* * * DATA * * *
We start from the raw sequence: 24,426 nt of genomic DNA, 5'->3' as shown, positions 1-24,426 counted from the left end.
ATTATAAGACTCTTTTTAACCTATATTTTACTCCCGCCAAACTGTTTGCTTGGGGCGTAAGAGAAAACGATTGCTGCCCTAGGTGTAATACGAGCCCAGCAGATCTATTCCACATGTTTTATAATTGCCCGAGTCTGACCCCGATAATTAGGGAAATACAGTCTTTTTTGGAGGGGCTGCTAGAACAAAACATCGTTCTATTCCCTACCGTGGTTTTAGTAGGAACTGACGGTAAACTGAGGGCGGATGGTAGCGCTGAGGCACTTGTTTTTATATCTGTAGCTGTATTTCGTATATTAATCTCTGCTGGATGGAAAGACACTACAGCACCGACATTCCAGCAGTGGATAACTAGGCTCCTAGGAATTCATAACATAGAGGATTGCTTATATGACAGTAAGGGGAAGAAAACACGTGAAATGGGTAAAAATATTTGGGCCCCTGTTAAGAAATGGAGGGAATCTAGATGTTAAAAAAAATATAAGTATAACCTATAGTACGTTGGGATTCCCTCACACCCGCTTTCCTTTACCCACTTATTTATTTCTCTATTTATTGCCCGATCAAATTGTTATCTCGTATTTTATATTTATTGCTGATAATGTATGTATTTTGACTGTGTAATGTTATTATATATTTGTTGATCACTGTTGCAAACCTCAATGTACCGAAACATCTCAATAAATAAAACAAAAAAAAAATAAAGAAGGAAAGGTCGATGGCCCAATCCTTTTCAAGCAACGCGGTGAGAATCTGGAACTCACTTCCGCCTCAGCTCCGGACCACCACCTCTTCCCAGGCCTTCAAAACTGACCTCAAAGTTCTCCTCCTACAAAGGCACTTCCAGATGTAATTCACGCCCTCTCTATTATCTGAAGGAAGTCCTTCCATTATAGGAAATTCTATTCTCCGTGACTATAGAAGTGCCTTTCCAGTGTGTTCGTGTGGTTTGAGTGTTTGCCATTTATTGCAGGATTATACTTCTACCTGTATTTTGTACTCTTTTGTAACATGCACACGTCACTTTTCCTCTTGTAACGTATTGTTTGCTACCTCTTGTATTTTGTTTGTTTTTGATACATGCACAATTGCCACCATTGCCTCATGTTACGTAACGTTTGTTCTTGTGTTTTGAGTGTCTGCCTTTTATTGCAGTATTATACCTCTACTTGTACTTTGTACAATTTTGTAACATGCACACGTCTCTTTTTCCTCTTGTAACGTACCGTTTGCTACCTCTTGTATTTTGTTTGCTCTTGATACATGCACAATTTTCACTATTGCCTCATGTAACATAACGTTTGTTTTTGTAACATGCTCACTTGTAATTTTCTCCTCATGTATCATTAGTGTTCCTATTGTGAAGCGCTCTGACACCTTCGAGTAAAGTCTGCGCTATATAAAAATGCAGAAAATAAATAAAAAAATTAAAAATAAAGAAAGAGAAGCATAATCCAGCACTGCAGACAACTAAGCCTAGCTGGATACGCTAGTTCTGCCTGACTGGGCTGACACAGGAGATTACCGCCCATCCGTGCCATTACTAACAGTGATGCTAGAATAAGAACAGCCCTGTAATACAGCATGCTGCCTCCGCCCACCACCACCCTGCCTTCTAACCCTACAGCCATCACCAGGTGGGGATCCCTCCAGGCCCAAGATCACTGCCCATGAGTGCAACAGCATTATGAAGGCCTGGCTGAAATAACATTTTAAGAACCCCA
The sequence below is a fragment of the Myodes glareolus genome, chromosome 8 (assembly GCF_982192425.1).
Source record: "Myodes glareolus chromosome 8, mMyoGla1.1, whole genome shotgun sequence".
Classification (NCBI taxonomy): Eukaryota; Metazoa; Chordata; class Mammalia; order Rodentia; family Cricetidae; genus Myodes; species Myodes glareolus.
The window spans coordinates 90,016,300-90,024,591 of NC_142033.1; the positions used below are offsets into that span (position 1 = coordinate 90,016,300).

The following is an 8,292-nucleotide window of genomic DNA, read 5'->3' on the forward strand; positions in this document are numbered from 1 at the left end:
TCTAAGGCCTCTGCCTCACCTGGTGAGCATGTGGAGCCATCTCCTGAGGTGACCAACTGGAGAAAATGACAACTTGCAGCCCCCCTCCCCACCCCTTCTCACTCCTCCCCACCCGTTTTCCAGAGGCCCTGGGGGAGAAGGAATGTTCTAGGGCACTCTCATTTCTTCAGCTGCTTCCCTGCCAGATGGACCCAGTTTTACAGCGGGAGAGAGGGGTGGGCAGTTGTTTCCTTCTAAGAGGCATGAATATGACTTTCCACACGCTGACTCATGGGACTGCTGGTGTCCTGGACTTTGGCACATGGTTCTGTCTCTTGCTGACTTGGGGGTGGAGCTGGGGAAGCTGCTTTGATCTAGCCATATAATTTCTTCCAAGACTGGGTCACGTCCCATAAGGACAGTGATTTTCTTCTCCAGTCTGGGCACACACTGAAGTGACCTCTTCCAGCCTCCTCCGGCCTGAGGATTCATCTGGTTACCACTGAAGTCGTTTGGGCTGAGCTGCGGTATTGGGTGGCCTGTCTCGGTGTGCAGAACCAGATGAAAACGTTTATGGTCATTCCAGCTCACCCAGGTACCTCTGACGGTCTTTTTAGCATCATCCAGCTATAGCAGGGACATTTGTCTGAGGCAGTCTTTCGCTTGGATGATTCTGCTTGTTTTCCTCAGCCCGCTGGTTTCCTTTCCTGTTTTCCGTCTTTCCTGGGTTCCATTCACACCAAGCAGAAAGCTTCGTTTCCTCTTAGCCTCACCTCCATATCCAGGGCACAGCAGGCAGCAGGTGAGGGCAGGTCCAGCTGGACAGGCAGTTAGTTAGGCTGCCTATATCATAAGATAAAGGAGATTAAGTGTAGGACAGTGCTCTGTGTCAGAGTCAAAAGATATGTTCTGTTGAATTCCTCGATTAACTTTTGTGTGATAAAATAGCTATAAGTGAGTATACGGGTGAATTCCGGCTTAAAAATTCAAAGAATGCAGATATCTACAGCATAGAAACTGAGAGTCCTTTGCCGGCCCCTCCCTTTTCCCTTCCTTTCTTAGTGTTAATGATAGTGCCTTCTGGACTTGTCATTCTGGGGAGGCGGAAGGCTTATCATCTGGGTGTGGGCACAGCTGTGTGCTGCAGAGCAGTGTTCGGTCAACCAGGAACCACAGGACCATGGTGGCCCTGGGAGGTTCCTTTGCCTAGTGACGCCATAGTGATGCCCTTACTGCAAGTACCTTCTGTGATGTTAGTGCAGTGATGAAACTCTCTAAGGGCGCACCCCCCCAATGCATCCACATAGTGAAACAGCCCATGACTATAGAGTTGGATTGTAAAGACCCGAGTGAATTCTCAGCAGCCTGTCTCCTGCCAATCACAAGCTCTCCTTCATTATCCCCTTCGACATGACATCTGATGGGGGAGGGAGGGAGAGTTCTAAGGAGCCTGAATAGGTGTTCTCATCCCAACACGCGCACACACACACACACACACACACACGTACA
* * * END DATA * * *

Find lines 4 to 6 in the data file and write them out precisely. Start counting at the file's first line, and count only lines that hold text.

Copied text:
Source record: "Myodes glareolus chromosome 8, mMyoGla1.1, whole genome shotgun sequence".
Classification (NCBI taxonomy): Eukaryota; Metazoa; Chordata; class Mammalia; order Rodentia; family Cricetidae; genus Myodes; species Myodes glareolus.
The window spans coordinates 90,016,300-90,024,591 of NC_142033.1; the positions used below are offsets into that span (position 1 = coordinate 90,016,300).